Earnings and Stocks (10/12/2016)
Stock prices are based primarily on the earnings of corporations. A company may sell a product or service and either earn money or lose money. If a company earns money on a regular basis, it will remain a viable organization. When a company shows losses on a regular basis, something fundamental will have to change.
The investment sector looks at the stock of a company by taking the price of the stock and dividing it by its earnings. For example: Company A’s stock is selling for $100 and its earnings are $5 per share. If we take $100, the price of the stock, and divide it by the earnings per share, $5, we get the number 20. This means that Company A is selling for 20 times earnings. In the investment sector, we call this number a “stocks multiple”, or a multiple of earnings.
The multiple can be fairly low for a utility company, where the earnings tend to be very stable and a high percentage of the earnings are paid out in dividends. On the other hand, a growing technology company can have a very high multiple and use most of its earnings to grow the business, instead of paying dividends. While the price earnings multiple is not all that useful for short-term indications, it can be a guide to the future direction of the stock market.
To view the overall market, we will often look at certain indexes. The S&P 500 is one example of an index that is used for this purpose. Because it represents a portfolio of investments, it shows earnings for stocks at present.
For the past five quarters, the earnings of the companies that make up the S&P 500 have contracted (fallen). The perhaps erroneous idea that the second half of the year might be much better than the first half has helped the stock market. At this point, however, it appears rather likely that the earnings of the S&P 500 companies will contract again in the third quarter at about 2.1%. If earnings fall and stock prices stay the same, then the multiple on a stock will rise. If the earnings of Company A (from the example above), fell from $5 to $4 per share, then the earnings multiple would grow from 20 to 25, meaning that investors would be paying the same price, but for much lower earnings. The average multiple over the years for the S&P 500 stocks is 15.9%. Currently the multiple is 25.05. If stock prices stay the same and earnings drop further in the third quarter, then the multiple will increase further. In order to support the current earnings multiple of the S&P 500, we need more earnings. This does not appear to be happening.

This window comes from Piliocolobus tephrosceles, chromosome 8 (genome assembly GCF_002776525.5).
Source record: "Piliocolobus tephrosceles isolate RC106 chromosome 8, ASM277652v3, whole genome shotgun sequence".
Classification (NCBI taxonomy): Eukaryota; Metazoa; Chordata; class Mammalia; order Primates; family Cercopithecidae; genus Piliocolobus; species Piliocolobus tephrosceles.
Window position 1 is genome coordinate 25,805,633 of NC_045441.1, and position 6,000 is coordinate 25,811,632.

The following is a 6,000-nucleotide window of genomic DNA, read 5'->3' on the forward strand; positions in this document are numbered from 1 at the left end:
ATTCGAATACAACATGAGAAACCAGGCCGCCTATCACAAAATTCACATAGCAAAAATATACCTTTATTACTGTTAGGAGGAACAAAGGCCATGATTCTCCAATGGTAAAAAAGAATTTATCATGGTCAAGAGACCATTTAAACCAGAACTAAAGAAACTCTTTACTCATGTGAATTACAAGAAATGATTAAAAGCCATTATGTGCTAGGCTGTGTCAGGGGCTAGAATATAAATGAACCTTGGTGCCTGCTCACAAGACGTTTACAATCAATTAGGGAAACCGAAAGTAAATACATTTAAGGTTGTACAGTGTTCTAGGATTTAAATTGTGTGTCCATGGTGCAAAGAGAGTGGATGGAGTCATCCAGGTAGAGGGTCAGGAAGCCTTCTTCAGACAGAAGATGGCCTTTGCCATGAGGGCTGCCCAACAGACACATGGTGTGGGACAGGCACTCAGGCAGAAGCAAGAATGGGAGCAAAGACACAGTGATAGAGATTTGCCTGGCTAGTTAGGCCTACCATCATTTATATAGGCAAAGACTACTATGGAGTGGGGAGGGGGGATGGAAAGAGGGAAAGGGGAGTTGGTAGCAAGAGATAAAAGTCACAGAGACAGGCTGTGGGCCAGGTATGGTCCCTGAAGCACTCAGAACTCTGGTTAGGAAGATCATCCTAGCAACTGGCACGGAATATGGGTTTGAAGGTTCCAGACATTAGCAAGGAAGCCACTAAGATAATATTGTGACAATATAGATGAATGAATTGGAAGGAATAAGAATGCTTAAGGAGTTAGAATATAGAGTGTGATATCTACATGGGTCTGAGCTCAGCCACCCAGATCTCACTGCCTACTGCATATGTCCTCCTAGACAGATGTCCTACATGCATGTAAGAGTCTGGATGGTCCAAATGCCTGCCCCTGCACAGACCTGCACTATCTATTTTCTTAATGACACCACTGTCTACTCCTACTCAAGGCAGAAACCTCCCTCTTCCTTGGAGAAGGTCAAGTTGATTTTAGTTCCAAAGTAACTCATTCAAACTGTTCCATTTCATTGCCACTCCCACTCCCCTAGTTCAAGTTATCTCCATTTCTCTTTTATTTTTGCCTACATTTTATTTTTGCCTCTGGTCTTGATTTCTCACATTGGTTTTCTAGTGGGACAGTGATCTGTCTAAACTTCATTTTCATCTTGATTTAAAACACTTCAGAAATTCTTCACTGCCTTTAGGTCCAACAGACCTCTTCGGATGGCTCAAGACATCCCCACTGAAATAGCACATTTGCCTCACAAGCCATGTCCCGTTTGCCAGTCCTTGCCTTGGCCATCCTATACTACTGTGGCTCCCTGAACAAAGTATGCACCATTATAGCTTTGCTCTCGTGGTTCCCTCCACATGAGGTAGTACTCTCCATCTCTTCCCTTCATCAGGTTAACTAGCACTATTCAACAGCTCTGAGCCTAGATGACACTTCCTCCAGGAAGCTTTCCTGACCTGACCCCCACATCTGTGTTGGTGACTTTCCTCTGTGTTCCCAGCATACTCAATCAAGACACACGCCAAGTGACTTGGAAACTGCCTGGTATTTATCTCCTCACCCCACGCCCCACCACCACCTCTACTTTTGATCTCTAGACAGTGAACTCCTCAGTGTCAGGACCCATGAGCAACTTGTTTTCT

Another way that earnings multiples get back in line with stock prices is for stock prices to drop. It seems to me, based on the current 25 times earnings multiple that an adjustment to 20 times earnings could occur. If this were to happen, we would be looking at stock prices falling by about 20%. In part, stock prices have been supported by extremely low interest rates. If rates increase on bonds, then both stock prices and bond prices could fall. More earnings would be the best solution!
October 12, 2016